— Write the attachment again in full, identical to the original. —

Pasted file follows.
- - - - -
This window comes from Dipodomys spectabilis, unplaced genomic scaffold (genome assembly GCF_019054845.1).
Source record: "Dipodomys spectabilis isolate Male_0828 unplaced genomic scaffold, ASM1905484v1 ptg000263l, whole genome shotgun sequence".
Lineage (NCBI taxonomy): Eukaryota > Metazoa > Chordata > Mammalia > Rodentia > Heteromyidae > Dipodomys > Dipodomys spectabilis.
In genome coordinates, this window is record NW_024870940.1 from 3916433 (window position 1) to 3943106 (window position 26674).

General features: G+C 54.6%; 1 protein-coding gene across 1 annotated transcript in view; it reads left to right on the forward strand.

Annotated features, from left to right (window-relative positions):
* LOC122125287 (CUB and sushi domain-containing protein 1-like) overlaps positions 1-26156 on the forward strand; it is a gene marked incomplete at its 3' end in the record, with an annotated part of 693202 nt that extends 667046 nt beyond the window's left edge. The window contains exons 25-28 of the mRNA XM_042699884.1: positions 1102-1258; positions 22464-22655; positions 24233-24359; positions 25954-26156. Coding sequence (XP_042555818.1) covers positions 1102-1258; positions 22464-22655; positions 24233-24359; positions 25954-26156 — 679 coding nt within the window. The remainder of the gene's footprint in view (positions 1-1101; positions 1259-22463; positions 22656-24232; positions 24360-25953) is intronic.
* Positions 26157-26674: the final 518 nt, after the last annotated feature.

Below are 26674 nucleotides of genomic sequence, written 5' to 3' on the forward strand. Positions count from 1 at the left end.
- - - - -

This window comes from Dipodomys spectabilis, unplaced genomic scaffold (genome assembly GCF_019054845.1).
Source record: "Dipodomys spectabilis isolate Male_0828 unplaced genomic scaffold, ASM1905484v1 ptg000263l, whole genome shotgun sequence".
Lineage (NCBI taxonomy): Eukaryota > Metazoa > Chordata > Mammalia > Rodentia > Heteromyidae > Dipodomys > Dipodomys spectabilis.
In genome coordinates, this window is record NW_024870940.1 from 3916433 (window position 1) to 3943106 (window position 26674).

General features: G+C 54.6%; 1 protein-coding gene across 1 annotated transcript in view; it reads left to right on the forward strand.

Annotated features, from left to right (window-relative positions):
* LOC122125287 (CUB and sushi domain-containing protein 1-like) overlaps positions 1-26156 on the forward strand; it is a gene marked incomplete at its 3' end in the record, with an annotated part of 693202 nt that extends 667046 nt beyond the window's left edge. The window contains exons 25-28 of the mRNA XM_042699884.1: positions 1102-1258; positions 22464-22655; positions 24233-24359; positions 25954-26156. Coding sequence (XP_042555818.1) covers positions 1102-1258; positions 22464-22655; positions 24233-24359; positions 25954-26156 — 679 coding nt within the window. The remainder of the gene's footprint in view (positions 1-1101; positions 1259-22463; positions 22656-24232; positions 24360-25953) is intronic.
* Positions 26157-26674: the final 518 nt, after the last annotated feature.

Below are 26674 nucleotides of genomic sequence, written 5' to 3' on the forward strand. Positions count from 1 at the left end.